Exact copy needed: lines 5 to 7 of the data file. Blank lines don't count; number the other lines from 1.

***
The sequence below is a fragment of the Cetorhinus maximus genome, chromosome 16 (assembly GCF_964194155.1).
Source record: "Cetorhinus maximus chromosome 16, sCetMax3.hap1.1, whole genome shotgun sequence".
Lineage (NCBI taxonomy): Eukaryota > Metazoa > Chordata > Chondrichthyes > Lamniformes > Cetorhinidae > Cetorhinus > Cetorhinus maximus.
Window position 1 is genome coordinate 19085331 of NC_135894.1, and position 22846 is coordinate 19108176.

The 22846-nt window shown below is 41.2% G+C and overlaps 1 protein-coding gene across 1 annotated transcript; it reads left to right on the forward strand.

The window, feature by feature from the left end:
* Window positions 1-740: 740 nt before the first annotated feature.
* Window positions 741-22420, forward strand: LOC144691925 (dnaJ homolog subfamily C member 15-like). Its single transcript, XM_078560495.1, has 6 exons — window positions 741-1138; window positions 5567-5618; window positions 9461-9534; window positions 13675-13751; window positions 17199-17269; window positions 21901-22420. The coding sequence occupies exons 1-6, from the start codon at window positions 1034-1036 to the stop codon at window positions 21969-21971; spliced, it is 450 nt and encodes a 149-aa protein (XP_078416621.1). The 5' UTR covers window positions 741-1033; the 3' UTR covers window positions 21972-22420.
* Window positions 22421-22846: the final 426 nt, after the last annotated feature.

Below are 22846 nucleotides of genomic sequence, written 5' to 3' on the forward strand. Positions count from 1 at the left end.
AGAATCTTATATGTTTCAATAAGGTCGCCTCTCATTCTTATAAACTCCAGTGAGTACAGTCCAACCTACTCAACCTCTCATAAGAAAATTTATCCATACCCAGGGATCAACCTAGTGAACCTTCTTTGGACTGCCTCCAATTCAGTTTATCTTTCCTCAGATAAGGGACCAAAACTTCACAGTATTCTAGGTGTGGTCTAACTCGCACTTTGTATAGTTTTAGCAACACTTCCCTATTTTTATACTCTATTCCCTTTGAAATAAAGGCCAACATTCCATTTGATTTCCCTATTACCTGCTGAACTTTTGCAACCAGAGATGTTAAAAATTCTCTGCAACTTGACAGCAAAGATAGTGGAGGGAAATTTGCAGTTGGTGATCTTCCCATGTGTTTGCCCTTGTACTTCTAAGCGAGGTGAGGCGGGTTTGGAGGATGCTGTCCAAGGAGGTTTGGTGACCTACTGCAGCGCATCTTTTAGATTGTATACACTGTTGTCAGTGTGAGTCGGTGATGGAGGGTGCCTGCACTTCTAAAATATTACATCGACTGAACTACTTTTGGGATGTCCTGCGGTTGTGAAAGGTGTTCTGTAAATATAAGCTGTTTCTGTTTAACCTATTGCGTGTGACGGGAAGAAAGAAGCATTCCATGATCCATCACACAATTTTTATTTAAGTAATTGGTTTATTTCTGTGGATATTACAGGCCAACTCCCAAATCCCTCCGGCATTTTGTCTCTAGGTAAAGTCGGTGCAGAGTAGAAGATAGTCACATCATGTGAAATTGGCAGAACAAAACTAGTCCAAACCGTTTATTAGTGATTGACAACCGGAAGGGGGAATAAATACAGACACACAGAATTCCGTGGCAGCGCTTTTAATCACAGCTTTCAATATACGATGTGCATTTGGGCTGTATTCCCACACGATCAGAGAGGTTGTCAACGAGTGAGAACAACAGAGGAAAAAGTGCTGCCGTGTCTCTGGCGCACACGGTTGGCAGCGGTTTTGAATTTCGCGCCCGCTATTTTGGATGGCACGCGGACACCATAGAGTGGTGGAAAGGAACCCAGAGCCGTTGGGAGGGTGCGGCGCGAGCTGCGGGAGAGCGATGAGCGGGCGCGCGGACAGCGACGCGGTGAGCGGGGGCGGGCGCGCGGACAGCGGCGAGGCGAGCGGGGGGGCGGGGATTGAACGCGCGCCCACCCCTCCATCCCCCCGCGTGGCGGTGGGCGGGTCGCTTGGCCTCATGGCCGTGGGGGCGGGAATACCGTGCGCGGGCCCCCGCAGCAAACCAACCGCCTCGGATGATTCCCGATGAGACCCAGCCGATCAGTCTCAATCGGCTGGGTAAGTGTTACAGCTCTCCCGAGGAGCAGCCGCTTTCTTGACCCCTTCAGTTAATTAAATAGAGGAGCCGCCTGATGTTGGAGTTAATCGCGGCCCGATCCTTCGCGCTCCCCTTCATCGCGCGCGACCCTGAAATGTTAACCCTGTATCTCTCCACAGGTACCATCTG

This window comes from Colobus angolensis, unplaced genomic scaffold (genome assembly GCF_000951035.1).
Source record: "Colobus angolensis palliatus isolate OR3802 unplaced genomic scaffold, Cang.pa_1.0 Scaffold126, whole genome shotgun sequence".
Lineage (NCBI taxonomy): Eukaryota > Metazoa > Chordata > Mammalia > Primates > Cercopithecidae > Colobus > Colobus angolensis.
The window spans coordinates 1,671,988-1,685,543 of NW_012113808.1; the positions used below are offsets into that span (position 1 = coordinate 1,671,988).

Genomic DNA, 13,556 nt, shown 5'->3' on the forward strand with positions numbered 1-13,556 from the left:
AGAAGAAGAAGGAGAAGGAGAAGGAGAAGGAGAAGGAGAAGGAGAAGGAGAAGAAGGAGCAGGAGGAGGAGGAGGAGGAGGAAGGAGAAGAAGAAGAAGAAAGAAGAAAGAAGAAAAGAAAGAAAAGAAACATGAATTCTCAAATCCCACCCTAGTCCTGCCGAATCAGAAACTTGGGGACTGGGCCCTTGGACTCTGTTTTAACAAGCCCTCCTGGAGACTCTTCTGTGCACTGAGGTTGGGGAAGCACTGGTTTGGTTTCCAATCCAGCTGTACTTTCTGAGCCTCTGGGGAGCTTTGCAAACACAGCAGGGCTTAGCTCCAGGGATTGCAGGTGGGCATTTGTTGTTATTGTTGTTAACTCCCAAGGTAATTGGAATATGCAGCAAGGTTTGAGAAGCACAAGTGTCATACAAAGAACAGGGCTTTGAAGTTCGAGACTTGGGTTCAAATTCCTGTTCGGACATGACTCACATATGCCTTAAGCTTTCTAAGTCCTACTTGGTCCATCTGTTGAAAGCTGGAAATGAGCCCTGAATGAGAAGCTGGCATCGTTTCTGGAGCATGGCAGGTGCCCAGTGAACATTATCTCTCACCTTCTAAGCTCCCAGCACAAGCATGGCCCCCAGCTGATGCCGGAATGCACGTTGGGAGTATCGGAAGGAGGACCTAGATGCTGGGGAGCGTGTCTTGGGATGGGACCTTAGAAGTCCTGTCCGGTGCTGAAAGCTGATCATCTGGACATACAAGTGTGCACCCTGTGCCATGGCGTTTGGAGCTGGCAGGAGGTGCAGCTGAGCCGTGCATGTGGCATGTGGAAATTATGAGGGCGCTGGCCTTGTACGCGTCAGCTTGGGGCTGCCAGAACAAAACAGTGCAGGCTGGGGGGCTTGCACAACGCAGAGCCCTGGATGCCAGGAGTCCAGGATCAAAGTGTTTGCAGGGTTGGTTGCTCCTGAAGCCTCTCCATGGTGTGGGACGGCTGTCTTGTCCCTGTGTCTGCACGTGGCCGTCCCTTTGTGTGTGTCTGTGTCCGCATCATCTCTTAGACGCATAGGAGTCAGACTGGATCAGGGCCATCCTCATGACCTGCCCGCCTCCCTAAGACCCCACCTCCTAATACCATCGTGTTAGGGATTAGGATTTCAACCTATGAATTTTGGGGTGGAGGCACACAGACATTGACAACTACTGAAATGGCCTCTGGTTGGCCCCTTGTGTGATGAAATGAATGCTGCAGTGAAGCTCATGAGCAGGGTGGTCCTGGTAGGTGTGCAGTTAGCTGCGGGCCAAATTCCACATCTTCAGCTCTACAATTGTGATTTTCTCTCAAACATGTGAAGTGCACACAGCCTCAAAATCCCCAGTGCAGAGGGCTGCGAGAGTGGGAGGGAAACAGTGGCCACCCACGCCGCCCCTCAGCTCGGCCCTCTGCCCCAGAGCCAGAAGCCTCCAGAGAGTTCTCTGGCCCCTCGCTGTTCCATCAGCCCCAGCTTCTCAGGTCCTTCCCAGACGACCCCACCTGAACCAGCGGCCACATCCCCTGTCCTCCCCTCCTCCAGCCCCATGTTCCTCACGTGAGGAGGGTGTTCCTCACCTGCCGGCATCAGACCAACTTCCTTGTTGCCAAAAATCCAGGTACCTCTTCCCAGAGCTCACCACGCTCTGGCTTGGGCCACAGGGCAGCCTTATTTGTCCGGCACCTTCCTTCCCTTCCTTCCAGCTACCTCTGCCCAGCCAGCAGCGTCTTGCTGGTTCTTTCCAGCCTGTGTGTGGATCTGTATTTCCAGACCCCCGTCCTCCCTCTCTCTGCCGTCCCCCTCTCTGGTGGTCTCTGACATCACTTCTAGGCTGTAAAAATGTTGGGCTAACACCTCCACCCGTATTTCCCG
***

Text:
The 22846-nt window shown below is 41.2% G+C and overlaps 1 protein-coding gene across 1 annotated transcript; it reads left to right on the forward strand.

The window, feature by feature from the left end:
* Window positions 1-740: 740 nt before the first annotated feature.